Determining the internal date format

date_001

Last week I had an interesting discussion with Kevin Frank.
We were trying to figure out what would be the best way to insert or update dates when using the myFMbutler DoSQL plug-in.

Before we go and look at the solution, let’s give you a little bit of background about how the plug-in works. When entering date and time values, you must match the format of the database file locale. This is the system format used on the machine where the file was created.
For example, if the database was created on a Belgian system, you would need to use the Belgian date and time format.

There can be a big difference between the format returned from a calculation by the calculation engine and the format that will be required for the plug-in environment.

An Example
Let’s pretend we have created a file on a machine with a US system and we want to use the file in an international environment, so Europeans can view and enter the dates in their own date format. To do so we will set the following File Option: “Always use current system settings”.

date_002

US System
Date(1 ; 31 ; 2010) returns 01-31-2010 (MM-DD-YYYY)
Format required for INSERT or UPDATE: {01-31-2010} {MM-DD-YYYY}

Belgian System
Date(1 ; 31 ; 2010) returns 31-01-2010 (DD-MM-YYYY)
Format required for INSERT or UPDATE: {01-31-2010} {MM-DD-YYYY}

On both systems, you need the use the US format when using the plug-in.

But if the file was originally created on a Belgian system, the situation would be different:

US System
Date(1 ; 31 ; 2010) returns 01-31-2010 (MM-DD-YYYY)
Format required for INSERT or UPDATE: {31-01-2010} {DD-MM-YYYY}

Belgian System
Date(1 ; 31 ; 2010) returns 31-01-2010 (DD-MM-YYYY)
Format required for INSERT or UPDATE: {31-12-2010} {DD-MM-YYYY}

An additional problem that may arise is when a user makes an empty clone or a recovered version of your file. When making an empty clone or when recovering a file, the original system formats will be removed. The first system that opens the new file, will save its system format to the file.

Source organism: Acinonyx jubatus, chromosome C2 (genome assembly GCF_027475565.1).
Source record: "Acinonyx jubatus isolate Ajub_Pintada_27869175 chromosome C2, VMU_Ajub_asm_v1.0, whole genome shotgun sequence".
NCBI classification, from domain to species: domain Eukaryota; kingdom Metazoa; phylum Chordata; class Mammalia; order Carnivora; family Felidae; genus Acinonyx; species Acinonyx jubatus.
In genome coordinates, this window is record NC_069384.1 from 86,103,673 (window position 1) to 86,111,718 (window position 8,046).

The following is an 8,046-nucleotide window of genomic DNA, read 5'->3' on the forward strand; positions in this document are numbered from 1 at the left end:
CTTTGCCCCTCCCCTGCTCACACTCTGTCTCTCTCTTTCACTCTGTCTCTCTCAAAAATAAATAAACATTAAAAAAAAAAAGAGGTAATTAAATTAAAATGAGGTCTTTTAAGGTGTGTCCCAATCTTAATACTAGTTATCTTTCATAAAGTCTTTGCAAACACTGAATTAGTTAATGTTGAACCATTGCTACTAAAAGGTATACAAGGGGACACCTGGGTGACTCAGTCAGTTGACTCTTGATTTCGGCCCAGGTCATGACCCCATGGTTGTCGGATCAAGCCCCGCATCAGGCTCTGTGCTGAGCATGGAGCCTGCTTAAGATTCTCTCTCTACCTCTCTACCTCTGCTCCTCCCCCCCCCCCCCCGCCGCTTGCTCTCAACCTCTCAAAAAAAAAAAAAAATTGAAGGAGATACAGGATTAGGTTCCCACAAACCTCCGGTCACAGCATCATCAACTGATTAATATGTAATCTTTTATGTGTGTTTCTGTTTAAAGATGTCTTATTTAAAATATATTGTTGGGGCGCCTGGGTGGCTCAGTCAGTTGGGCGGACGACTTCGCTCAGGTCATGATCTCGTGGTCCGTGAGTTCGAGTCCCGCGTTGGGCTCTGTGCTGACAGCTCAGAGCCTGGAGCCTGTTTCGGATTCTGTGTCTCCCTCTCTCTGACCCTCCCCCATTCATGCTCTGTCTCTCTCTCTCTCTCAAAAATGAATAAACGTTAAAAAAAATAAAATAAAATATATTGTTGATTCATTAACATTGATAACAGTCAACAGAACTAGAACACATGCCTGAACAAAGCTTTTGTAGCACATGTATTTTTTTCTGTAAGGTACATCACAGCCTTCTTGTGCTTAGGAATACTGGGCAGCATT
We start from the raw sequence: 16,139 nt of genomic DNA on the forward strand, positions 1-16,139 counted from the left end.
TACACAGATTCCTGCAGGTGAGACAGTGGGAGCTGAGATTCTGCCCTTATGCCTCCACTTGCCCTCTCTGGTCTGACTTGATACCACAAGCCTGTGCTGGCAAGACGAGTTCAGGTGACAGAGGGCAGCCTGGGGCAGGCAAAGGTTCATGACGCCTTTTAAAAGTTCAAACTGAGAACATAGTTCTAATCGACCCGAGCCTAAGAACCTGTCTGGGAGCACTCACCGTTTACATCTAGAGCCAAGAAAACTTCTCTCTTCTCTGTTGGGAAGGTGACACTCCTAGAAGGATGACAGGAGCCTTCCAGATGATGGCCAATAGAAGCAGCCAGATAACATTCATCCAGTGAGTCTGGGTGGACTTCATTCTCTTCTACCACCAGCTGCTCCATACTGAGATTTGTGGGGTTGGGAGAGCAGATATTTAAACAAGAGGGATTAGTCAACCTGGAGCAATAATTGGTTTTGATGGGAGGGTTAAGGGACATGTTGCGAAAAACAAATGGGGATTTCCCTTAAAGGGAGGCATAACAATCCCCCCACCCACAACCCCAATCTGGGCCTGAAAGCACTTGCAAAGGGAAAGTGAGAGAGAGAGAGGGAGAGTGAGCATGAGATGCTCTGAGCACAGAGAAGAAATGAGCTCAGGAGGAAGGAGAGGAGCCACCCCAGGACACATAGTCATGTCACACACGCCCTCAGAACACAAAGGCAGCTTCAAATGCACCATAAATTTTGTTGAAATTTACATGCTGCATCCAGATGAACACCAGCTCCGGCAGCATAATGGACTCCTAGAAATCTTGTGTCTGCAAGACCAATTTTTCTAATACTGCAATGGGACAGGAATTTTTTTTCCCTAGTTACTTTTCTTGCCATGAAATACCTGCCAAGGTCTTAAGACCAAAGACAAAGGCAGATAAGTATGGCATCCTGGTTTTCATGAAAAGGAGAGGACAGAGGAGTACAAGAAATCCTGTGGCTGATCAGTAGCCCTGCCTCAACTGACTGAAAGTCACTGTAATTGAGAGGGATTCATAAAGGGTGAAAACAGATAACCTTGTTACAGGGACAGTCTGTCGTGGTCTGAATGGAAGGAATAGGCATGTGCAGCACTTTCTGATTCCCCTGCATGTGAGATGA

Say you have a solution that was originally created on a US system, and all DoSQL statements in that solution are using the {MM-DD-YYYY} format, if a Belgian user makes an empty clone of your solution and opens it on his machine, the solution will break.

Determine the Date Format
You can determine the file’s date format with the following calculation:

Case (
not EvaluationError(mFMb_DoSQL("SELECT {1/31/2010}")); "MMDDYYYY" ;
not EvaluationError(mFMb_DoSQL("SELECT {31/1/2010}")); "DDMMYYYY";
not EvaluationError(mFMb_DoSQL("SELECT {2010/31/1}")); "YYYYMMDD";
not EvaluationError(mFMb_DoSQL("SELECT {2010/1/31}")); "YYYYDDMM";
"????????"
)

Solution number two
Another way to insert or update a Date, is by using the DATE function. When you use the date function, you must always use the ISO format YYYY-MM-DD.

UPDATE FROM table SET myDateField = DATE ‘2009-01-31’;

Bonus: Determining the Decimal separator
Another problem that you can face in International projects is to determine the decimal separator. There is an easy calculation for that:

Middle( PI ; 2; 1)

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